• HKGuns

    Gross.

  • Kivaari

    This guy needs a better surgeon. Perhaps this was an ER quickie patch job.

    • Rick5555

      Actually, the suturing was done properly. You can’t over stretch the skin. Or else, the sutures will pull away, opening the wound. As well as, possibly left open in some areas to ensure nerve damage was kept to a minimal. I would have to see the chart. However, I’m a gastro-intestinal surgeon. And looks as if this will heal quite nicely. Considering the extent of the damage.

      • Kivaari

        Your right. The initial surgery to simply keep things in place is fine. Cleaning up the wound at a later date and letting granulation to fill things in just takes time.

  • Kivaari

    Not related, but I had a customer that was loading an auto priming tube when it exploded. His had was worse than this mans injuries. One primer also entered his abdomen, and nearly killed him. The surgical incision was about 14 inches long. This stuff can be dangerous.

  • Robert Griffith

    Ouch!

  • Norinco45

    Was he using pointed bullets in a tubular magazine? It’s my understanding that using pointed bullets in a tubular magazine is a big no go because the point of the bullet acts as a firing pin on the next round every time a round is cycled and the rounds in the tubular magazine cycle towards the action.

    • Barney Samson

      The round was in the CHAMBER. Nothing to do w/the magazine or pointed bullets.

      • Martin Grønsdal

        the round that exploded was in the magazine before it became chambered. Recoil from rounds shot before the exploding one made the bullet in that catridge seat itself deeper into the casing, creating less room for powder to burn.

        It is much like when you hit the handle, or helve, of an axe on a rock or hard surface, to make the head seat itself more firmly.

        • Barney Samson

          The post I was replying to seemed to imply the round was detonated by a bullet point-to-primer interaction inside the magazine, which was not the case here.

          • Kivaari

            Actually, that comment was not about pointed bullets in tube magazines. It was about round nosed hard cast bullets hitting the primer. Everyone knows about pointed bullets being an issue. The round nosed was considered “safe”, until the loads recoil get too much. The Alaskan was a shortened case that ran at higher velocities having serious recoil.
            This was a bullet seat back. The other commenter was adding another tid-bit.

          • Barney Samson

            The post/comment I first replied to most certainly WAS re pointed bullets in a tube mag. One more time:

            To wit: “… using pointed bullets in a tubular magazine is a big no go because the point of the bullet acts as a firing pin on the next round…”.

            In case it’s not clear, the quoted passage is from the post I first responded to. The detonation in this article was not caused pointed bullets setting off a primer in a tube mag, as the poster seemed to elude happened.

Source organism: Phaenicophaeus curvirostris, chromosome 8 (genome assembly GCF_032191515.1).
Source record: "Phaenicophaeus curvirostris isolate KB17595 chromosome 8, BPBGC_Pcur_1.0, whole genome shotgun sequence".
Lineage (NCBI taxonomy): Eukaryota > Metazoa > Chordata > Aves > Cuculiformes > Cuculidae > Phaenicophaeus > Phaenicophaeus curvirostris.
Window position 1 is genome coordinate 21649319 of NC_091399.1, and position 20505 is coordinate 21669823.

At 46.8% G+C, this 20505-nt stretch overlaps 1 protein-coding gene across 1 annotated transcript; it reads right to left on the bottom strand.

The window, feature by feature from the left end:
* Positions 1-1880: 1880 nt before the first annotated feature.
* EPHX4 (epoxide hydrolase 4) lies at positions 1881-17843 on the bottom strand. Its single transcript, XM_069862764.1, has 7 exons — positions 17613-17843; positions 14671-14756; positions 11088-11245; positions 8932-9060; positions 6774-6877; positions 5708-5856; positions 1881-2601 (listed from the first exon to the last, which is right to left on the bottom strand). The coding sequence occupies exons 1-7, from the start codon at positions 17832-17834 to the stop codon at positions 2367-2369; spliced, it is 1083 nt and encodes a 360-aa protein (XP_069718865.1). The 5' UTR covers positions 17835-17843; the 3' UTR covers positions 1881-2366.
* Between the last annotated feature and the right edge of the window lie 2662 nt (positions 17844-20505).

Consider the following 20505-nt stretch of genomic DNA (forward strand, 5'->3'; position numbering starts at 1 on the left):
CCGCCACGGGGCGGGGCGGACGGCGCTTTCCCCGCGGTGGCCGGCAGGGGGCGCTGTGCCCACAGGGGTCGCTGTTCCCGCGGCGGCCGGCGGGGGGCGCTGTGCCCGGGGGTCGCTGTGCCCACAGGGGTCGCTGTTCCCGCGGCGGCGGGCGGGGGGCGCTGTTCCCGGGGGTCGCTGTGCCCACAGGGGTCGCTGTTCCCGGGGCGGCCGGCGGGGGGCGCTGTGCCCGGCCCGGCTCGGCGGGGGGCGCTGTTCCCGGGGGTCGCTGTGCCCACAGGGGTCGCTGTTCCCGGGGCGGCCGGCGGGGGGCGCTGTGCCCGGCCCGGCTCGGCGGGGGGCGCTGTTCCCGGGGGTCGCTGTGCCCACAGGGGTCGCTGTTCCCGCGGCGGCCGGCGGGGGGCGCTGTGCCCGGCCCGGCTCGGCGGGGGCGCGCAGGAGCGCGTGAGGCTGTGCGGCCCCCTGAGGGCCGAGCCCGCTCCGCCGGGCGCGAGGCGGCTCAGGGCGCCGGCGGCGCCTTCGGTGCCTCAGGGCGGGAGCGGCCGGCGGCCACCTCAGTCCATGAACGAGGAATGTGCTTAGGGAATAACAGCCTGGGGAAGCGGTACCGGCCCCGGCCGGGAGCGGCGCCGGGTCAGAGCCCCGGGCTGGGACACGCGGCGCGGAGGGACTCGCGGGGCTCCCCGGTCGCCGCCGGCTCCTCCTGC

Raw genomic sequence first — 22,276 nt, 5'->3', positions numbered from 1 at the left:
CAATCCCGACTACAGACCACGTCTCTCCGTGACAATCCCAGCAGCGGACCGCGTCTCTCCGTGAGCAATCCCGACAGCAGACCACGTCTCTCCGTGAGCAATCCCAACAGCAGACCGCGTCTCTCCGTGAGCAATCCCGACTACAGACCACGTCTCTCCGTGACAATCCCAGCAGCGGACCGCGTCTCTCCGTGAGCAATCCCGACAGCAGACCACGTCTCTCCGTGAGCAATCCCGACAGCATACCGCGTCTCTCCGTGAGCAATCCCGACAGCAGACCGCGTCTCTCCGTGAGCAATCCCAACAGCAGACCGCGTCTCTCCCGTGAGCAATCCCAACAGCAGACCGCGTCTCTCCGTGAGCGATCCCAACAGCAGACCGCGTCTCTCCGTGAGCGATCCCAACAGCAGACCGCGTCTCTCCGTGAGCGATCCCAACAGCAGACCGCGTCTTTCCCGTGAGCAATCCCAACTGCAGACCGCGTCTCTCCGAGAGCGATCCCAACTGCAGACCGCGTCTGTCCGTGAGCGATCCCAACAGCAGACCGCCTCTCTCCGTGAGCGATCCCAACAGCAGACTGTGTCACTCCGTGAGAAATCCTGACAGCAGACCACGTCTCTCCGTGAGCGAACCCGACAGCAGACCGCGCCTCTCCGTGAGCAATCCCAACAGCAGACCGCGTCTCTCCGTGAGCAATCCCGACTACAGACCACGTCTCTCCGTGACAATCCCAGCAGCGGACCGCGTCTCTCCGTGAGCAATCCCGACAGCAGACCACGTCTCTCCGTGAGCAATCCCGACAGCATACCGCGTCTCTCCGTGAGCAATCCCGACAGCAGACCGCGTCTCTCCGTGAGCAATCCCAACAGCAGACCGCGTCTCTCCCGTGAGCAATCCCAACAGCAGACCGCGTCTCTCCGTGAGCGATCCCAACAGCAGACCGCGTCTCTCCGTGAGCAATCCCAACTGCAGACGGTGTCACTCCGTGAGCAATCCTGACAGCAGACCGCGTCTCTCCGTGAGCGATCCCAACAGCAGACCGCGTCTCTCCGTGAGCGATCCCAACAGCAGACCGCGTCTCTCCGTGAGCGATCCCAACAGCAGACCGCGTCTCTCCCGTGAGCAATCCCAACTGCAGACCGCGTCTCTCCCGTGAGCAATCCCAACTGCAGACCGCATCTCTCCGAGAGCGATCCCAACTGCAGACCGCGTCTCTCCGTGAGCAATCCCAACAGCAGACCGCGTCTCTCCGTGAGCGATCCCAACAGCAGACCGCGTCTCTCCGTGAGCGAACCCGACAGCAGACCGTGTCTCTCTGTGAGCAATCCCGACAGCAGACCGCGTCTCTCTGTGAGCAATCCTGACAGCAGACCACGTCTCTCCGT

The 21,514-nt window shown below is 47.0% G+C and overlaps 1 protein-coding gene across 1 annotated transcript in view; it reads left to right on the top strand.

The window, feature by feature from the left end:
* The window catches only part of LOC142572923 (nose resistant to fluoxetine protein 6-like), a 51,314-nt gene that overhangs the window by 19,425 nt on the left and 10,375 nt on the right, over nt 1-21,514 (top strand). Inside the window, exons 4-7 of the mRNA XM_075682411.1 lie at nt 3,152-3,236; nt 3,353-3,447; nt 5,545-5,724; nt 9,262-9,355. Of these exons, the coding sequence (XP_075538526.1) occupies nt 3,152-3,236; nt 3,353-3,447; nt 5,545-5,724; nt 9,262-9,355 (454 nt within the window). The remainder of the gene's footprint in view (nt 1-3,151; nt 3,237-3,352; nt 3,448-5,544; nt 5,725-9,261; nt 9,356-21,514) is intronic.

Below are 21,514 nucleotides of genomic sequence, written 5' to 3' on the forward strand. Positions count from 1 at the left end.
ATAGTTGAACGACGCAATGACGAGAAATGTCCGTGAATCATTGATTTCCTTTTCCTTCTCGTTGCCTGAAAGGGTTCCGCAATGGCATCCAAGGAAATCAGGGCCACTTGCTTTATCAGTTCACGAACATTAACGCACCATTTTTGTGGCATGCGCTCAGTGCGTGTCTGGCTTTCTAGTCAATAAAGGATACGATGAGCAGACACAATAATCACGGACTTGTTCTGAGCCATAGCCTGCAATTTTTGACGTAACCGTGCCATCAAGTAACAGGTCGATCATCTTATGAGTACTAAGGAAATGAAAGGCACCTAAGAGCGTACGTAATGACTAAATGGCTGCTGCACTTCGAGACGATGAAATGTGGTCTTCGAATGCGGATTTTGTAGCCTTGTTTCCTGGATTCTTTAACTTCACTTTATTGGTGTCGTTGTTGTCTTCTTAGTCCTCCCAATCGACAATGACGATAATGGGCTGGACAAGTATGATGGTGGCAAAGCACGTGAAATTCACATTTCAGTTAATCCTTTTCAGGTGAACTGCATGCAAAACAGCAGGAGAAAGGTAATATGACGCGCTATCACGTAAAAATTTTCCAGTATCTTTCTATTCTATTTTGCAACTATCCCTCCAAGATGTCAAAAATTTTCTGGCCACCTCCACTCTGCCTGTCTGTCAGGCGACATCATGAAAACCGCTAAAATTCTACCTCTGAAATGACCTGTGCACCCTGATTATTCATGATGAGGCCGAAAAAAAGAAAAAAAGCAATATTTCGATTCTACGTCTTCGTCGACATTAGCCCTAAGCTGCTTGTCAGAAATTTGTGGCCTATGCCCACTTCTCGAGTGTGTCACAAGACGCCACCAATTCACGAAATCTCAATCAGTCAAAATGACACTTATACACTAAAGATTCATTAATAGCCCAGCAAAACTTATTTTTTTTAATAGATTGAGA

.

          • Kivaari

            I was referring to the gunsmith Kent Lomont having a magazine issue while using hard cast round nosed ammo. This particular case involves a chambered round, having the bullet seated too deeply. The failure to crimp allowed this to happen. Had it been a pointed bullet, chances are it wound not have fired since the bullet was so loose it moved.

          • Barney Samson

            If you notice the way the posts line up, it shows my response was to Norinco45’s post; I have quoted a passage from it several times now. In HIS post, he seemed to believe the detonation in question may have been caused by a pointed bullet in contact w/the primer of another round inside a tube mag. Nothing I have posted has anything whatsoever to do w/anything you or anyone else other than Norinco45 has posted. I cannot be any clearer and hope you will understand why I will not be responding further.

        • Kivaari

          It was a chambered round, not one in the magazine. The bullet was seated deep because of spring tension and recoil while it was in the tube. Then it was chambered, and fired.

          • Martin Grønsdal

            Yes. You wrote what I wrote using other words.

      • Hank Seiter

        Technically it does have something to do with the (tubular) magazine. The bullet “set back” was cause by it being loaded in a spring tensioned tubular magazine. The repeated recoiling of the rifle along with a tubular magazine spring under tension (making more tension because of the tube being filled with rounds) conspired to push the bullet deeper and deeper with each shot until it was chambered. That’s why when it comes to the old cowboy loads the rule of thumb (if you have one left) is to ALWAYS crimp the bullets and NEVER use pointed bullets in tube fed rifles like the Winchester 73, Marlin 1895 and the like. A non-crimped bullet in a revolver doesn’t pose a safety hazard but heavy recoil (if you load the cartridge to the max or are using a full black powder load) of revolvers can work the bullet FORWARD thus jamming the cylinder and a non-crimped bullet in a tubular magazine can be “set back” by subsequent recoil cycles (or possibly even the spring tension within the tubular magazine itself!) thus “compressing the load” and generating a possibly dangerous high pressure spike as evidenced by the subject of this article. Powder burn rates and pressure spikes are actually two different phenomena so this could happen even with very slow burning powder.

    • Kivaari